John Chapman

(1704—1784) theologian and classical scholar

Related Overviews

Jacob Bryant (1717—1804) antiquary and classical scholar

Thomas Morgan (1706—1743) theological and medical writer

Anthony Collins (1676—1729) philosopher and freethinker

Daniel Waterland (1683—1740) theologian

See all related overviews in Oxford Index » »


'John Chapman' can also refer to...

Edward John Chapman (1821—1904) mineralogist

John Chapman (1821—1894) publisher and physician

John Chapman (1865—1933)

John Chapman (1801—1854) engineer and political economist

John Chapman (1774—1847)

John Chapman (1900—1972)

John Chapman Hartnup (1806—1885) astronomer

John Gadsby Chapman (1808—1889)

John Jay Chapman (1862—1933)

Sydney John Chapman (1871—1951) economist and civil servant


More Like This

Show all results sharing this subject:

  • Philosophy


Quick Reference

John Chapman was probably born at Stratfield Say in Hampshire, where his father was rector. He died at Mersham in Kent on 14 October 1784. He was a King's Scholar at Eton, proceeding to King's College, Cambridge, where he graduated BA in 1727 and MA in 1731. As a Fellow of King's from 1727, his pupils included Jacob Bryant and, possibly, for a short time, Horace Walpole. He incorporated at Oxford in 1733 and became chaplain to John Potter, Bishop of Oxford and later (from 1737) Archbishop of Canterbury. His being a trustee and executor of Potter's estate would seem to explain many of his subsequent preferments. In 1739 he became rector of Alderton, from 1739 to 1744 he was rector of Saltwood, and from 1744 on, of Mersham; all three parishes in Kent. In 1741 Chapman was created DD by diploma and in the same year he was made Archdeacon of Sudbury. In 1750 he became Treasurer of Chichester Cathedral. An attempt to have himself presented to the precentorship of Lincoln, bequeathed by Potter in his will, ended up in the Court of Chancery, where it was not successful; he also failed to become Provost of King's in 1743. His ambition seems to have outweighed his discretion.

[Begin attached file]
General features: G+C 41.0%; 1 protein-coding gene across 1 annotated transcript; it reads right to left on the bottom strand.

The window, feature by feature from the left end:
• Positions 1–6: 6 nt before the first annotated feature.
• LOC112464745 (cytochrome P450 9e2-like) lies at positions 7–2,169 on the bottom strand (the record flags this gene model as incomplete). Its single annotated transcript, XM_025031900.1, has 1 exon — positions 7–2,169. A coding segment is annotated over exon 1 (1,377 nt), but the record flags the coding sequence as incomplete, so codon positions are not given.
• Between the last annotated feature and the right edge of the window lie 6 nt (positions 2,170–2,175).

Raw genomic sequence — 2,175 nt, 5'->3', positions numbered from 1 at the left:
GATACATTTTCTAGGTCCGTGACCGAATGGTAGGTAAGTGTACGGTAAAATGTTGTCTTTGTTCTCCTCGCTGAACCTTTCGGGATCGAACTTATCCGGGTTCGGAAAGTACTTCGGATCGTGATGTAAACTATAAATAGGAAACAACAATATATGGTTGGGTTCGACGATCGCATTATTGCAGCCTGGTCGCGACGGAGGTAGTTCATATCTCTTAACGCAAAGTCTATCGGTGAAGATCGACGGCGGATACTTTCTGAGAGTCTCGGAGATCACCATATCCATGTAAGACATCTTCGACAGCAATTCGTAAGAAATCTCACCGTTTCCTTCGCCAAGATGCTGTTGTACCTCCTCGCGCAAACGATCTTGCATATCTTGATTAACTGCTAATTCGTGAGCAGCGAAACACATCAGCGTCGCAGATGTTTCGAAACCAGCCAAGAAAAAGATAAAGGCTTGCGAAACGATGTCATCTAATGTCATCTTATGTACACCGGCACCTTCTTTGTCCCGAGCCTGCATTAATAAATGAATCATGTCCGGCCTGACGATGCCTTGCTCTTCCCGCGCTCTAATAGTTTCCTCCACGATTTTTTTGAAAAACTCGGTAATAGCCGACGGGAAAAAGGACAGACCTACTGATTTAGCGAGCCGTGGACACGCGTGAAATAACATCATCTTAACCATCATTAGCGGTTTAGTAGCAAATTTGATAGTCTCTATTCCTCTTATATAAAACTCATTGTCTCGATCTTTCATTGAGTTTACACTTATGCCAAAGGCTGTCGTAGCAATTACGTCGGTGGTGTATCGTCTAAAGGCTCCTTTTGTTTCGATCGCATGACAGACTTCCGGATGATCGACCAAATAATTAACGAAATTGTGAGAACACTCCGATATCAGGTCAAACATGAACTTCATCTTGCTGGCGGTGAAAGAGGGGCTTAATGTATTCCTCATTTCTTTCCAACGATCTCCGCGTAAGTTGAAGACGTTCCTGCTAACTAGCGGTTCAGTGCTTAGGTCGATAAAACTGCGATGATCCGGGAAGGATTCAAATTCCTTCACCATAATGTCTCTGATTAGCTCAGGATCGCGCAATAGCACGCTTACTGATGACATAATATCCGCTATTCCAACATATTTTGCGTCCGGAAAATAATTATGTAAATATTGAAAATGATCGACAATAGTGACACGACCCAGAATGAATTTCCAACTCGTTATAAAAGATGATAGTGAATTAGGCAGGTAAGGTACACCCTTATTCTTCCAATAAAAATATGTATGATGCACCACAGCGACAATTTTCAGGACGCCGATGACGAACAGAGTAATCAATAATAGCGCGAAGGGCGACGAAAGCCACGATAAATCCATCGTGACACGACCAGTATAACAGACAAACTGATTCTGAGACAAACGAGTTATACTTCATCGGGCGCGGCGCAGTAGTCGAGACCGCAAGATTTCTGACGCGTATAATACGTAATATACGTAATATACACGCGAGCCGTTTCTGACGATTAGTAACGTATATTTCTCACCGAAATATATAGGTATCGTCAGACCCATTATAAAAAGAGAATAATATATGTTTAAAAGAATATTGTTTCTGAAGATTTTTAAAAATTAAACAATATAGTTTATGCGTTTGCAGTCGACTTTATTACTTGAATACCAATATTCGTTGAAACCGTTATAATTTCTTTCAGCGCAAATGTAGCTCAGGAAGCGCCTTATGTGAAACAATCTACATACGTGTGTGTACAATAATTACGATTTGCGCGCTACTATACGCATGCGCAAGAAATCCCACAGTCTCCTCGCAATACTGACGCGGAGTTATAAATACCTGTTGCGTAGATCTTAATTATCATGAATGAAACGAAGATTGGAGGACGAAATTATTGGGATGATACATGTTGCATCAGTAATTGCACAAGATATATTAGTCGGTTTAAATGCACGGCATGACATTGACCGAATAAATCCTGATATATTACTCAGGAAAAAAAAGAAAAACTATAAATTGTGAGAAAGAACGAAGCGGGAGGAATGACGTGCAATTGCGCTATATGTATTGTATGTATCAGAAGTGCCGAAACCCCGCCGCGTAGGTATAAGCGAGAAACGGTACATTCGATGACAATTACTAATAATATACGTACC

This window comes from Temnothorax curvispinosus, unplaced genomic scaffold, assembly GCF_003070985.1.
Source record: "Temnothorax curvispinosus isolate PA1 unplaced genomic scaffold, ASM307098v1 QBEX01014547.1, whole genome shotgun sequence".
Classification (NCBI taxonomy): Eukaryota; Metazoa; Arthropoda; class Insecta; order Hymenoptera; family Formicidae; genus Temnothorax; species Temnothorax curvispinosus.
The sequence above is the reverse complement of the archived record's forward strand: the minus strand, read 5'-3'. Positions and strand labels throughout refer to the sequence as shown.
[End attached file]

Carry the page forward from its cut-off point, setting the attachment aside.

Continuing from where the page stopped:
From The Continuum Encyclopedia of British Philosophy in Oxford Reference.

Subjects: Philosophy.

Reference entries